To be a composer, you need a place to write. It needs to have a mood, lighting you like, a good drink, and the materials that are both fashionable and useful. Here is my comprehensive list.

Pencil and Paper

Let’s start with the essentials. You need to actually write music, so you need the best pencil and the best staff paper. Luckily for you, I have found the best pencil and some exemplary examples of staff paper of the highest quality.

Here is the best pencil, the Ticonderoga Black (it even says so on the packaging, click the link if you don’t believe me):

And here are some versions of staff paper that I really do love:

The classic Hal Leonard standard wire-bound. It travels well, it is affordable, so you may as well have several of these on hand.

When I am in the need to feel classy and hipster-y, I gravitate to Moleskine, which has many wonderful selections of staff paper booklet/journals. I carry a small one as a concert journal where I document my favorite motifs, unapologetic critiques of the performers wardrobes, and the ideas that populate as a listen to a master composition. I found that this larger staff paper journal is quite lovely to compose in. I am currently using it to sketch out the song-cycle I am working on called The Best Thing Ever.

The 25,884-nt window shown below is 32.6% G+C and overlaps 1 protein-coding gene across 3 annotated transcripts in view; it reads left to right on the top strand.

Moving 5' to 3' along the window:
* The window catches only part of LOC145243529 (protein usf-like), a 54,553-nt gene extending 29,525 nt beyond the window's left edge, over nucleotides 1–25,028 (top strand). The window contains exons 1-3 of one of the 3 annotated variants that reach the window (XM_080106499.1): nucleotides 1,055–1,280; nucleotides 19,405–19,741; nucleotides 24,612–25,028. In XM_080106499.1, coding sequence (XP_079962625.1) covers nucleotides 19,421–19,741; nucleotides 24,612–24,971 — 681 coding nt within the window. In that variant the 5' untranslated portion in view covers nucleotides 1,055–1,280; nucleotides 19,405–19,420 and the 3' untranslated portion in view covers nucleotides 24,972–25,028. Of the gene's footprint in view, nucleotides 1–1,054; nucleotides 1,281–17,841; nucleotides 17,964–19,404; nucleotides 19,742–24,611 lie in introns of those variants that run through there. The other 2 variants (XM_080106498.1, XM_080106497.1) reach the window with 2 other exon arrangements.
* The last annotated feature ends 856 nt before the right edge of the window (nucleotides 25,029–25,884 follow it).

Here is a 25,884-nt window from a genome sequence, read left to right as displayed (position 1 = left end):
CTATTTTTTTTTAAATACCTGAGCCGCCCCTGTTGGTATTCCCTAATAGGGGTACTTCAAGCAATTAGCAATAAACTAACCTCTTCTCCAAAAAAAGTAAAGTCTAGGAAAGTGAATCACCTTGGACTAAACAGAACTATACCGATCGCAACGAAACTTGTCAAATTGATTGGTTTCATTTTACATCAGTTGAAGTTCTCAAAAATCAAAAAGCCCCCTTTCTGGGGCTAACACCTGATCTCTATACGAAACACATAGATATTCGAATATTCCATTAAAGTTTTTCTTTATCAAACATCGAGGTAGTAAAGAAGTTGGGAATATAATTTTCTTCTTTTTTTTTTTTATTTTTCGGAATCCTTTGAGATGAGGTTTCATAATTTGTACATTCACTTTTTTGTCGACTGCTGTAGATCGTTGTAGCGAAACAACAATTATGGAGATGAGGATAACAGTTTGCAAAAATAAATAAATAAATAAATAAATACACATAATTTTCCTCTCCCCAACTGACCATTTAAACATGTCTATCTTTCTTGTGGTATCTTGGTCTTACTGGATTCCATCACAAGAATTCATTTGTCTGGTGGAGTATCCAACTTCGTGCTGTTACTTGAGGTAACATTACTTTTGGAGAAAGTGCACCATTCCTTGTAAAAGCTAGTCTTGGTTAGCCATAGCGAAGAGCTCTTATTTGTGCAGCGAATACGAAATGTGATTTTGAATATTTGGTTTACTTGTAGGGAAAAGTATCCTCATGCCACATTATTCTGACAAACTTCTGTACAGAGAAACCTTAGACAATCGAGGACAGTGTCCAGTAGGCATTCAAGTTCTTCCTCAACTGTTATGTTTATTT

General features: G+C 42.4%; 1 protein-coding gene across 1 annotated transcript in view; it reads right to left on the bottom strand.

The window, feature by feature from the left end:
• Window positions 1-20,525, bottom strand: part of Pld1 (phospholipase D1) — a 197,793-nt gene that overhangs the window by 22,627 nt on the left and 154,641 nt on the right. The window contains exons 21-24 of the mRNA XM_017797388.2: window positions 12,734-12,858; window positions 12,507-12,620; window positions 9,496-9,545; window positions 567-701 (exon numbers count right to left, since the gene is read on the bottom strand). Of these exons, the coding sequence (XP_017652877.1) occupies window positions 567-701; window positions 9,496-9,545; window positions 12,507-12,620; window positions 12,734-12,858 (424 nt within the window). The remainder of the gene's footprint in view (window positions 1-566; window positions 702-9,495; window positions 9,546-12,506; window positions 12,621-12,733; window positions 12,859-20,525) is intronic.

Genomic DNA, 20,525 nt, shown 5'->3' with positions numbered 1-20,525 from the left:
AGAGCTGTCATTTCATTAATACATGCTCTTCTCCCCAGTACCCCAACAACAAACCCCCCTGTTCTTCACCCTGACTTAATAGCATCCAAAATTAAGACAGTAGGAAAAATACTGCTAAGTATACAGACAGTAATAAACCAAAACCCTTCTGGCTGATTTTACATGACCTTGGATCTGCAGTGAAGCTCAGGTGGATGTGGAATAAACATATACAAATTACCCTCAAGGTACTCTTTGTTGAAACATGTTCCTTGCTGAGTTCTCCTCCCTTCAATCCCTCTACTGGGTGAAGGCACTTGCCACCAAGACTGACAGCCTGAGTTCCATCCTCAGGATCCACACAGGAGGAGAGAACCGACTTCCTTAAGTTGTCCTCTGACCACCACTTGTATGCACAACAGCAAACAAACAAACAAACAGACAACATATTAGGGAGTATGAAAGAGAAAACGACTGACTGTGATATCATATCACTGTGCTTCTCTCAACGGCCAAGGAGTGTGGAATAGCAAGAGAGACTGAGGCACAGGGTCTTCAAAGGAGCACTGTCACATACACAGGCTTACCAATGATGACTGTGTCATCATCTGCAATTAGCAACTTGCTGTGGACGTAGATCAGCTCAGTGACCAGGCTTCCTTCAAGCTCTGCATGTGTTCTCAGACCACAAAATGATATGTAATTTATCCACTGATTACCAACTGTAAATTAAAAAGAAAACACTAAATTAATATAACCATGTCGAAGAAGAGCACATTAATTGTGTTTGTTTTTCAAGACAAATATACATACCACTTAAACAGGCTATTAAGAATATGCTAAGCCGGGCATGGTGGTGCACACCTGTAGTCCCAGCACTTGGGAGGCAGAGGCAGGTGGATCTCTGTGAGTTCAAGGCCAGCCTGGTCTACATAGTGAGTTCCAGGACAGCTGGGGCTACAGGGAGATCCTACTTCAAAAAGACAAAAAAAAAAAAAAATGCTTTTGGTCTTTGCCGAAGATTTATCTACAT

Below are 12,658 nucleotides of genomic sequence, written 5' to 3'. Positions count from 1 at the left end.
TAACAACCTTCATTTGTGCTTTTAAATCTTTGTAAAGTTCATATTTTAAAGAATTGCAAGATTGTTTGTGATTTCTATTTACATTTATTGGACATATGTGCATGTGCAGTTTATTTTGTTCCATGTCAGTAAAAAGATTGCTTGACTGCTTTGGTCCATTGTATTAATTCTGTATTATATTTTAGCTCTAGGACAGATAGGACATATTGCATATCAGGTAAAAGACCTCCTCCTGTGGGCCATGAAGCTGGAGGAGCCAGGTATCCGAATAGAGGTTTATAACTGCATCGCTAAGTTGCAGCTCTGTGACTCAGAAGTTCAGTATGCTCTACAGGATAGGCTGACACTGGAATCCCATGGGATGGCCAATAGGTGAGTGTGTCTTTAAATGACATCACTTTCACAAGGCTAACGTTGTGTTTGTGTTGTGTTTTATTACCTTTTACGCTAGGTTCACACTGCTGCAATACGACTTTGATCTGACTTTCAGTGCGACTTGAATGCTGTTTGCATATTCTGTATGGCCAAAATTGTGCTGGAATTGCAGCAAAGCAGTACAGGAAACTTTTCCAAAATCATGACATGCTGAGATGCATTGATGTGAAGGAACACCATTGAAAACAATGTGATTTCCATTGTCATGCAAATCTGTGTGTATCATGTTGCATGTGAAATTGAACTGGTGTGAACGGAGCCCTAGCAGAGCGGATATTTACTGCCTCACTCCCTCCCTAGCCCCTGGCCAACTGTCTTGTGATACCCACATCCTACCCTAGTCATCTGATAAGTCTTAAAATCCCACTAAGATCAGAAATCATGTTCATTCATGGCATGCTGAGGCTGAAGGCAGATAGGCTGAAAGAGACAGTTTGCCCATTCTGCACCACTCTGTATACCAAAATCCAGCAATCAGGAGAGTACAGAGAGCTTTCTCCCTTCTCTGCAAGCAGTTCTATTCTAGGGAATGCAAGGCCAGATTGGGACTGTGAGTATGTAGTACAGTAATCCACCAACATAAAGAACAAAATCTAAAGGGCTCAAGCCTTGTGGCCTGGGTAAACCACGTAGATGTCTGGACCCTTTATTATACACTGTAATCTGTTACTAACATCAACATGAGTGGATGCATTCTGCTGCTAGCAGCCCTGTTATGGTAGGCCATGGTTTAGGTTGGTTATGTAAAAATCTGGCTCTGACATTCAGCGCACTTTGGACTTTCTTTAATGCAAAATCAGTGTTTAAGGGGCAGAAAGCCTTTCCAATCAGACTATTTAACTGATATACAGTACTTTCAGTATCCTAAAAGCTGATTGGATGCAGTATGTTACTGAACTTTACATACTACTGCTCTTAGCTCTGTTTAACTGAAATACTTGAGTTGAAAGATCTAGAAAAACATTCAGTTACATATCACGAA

I ran into another great looking bunch of staff paper when I was stalking the Facebook of Gabriel Kahane. After I asked him, via the comment section of his post, where i could find such a beautiful staff paper, he simply said “I think most places sell it” or something to that effect. Well, it looked good on his Instagram photo.

Now Go Write